“Semper Reformanda” October 29, 2017, with Rev. Kendyl Gibbons
Our culture celebrates the last day of October as Halloween, but that same day is also memorable as the anniversary of the defiant act that initiated the Protestant Reformation. This week it will be 500 years since the German monk Martin Luther posted his 95 claims about the corruptions of the Catholic Church on the Facebook of his time, the doors of the cathedral at Wittenberg. We are the heirs of his audacity; but are we still Protestants?
Click here to start at the sermon.
Martin Luther used a lot more than 140 characters when he posted his now-famous propositions for debate on the local equivalent of Facebook 500 years ago this week. In modern English it runs to about a four page print out – he was, after all, a theologian and an academic. He was hoping to be somewhat controversial, because he wanted to attract people to attend a debate he was sponsoring, but he didn’t realize he was creating essentially the first viral tweet. And he wasn’t vandalizing those church doors, by the way; they were likely already filled with notices and complaints, like any public college bulletin board. But even five centuries ago, social media had a life of its own, and Luther’s 95 theses was a document of just the right length to be easily printed in pamphlet form. This meant that it didn’t have to be physically distributed from a central location, like a more substantial book, that cost significant money to publish. Rather, any local printer who got a copy could easily set it for themselves, and print up a batch to sell in their town. Copies could be mailed by both friends and opponents to correspondents far away, who could then have it reproduced in their own towns and universities. Luther didn’t so much ‘publish’ his 95 theses as the European public did – like a Youtube video, it was viewed and shared so much that it went viral, in what is generally held to be the origin of the Protestant Reformation, in 1517.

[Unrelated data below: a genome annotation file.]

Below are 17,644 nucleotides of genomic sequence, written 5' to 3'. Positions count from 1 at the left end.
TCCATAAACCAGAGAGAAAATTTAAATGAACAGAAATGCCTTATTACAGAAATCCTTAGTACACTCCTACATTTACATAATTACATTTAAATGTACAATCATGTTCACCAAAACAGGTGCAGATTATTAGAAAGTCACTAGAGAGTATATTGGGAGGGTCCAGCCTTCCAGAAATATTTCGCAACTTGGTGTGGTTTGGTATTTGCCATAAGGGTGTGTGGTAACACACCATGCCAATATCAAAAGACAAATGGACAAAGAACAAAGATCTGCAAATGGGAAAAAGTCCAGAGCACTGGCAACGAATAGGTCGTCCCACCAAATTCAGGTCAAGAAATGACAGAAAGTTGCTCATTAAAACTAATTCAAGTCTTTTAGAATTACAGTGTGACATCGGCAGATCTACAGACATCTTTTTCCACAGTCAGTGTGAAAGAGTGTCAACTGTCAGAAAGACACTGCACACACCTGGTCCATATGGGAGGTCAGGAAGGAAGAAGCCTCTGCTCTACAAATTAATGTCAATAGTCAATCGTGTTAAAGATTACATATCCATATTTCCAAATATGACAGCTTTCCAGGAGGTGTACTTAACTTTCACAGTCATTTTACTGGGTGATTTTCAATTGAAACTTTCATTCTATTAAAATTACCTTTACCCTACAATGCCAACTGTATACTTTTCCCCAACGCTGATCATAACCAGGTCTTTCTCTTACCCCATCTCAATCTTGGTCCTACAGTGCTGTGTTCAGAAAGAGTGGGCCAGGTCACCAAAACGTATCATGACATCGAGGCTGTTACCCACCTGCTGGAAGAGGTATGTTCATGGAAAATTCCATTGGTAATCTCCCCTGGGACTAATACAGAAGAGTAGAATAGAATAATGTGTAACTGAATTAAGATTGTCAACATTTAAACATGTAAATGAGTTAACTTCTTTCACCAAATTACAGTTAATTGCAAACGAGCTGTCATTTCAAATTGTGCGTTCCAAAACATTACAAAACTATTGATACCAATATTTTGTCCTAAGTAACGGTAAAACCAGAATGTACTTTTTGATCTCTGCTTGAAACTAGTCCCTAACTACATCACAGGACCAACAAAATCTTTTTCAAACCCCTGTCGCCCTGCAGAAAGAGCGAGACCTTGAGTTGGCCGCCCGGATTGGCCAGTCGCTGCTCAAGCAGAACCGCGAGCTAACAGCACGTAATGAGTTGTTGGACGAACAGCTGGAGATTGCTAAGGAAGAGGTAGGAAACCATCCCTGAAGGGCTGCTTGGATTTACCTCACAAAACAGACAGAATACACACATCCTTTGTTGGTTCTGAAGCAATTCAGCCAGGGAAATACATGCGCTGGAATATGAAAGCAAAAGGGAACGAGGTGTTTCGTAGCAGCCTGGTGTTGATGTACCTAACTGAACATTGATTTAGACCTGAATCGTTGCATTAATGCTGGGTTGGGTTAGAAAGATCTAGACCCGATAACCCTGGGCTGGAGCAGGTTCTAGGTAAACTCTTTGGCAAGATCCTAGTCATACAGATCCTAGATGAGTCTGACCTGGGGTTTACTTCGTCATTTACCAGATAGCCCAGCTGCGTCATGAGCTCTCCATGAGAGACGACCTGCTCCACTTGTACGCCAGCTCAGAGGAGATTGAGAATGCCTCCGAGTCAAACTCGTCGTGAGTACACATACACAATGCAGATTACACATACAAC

It’s a vivid image, of course; the indignant monk, flinging defiance into the face of the Catholic church, by nailing his charges up on the cathedral door – memorable, if not exactly accurate. What was Luther on about, and why did his rather academic statement resonate so widely? The presenting issue, as Jack has just reminded us, was indulgences; Pope Leo X was raising funds for wars to reclaim the territory of the Papal States in Italy, and to renovate and enlarge St. Peter’s Basilica in Rome, by offering to let souls out of purgatory for a price. People could buy remissions of sins – a sort of get out of jail free cards – for themselves, or on behalf of others who had already died. Or even as insurance against sins they might commit in the future. The scholar/monk Luther disapproved of this money grubbing, and he was not alone.
But in addition to asking two pointed practical questions about this process, Luther challenged its very premise, arguing that it did not and could not work as advertised. First, he wanted to know, why was the Pope asking poor peasant believers throughout Christendom to fund his church building, when he had the largest personal fortune of any inhabitant of Europe in the day? He could have paid for his own church, and been done with it. Moreover, if the Pope had the power, as he claimed, to pardon and release anybody in Purgatory, why didn’t he just go on and do it, for all of them? Why should he have to be reimbursed to do what any merciful Christian would do for the benefit of suffering souls if they could?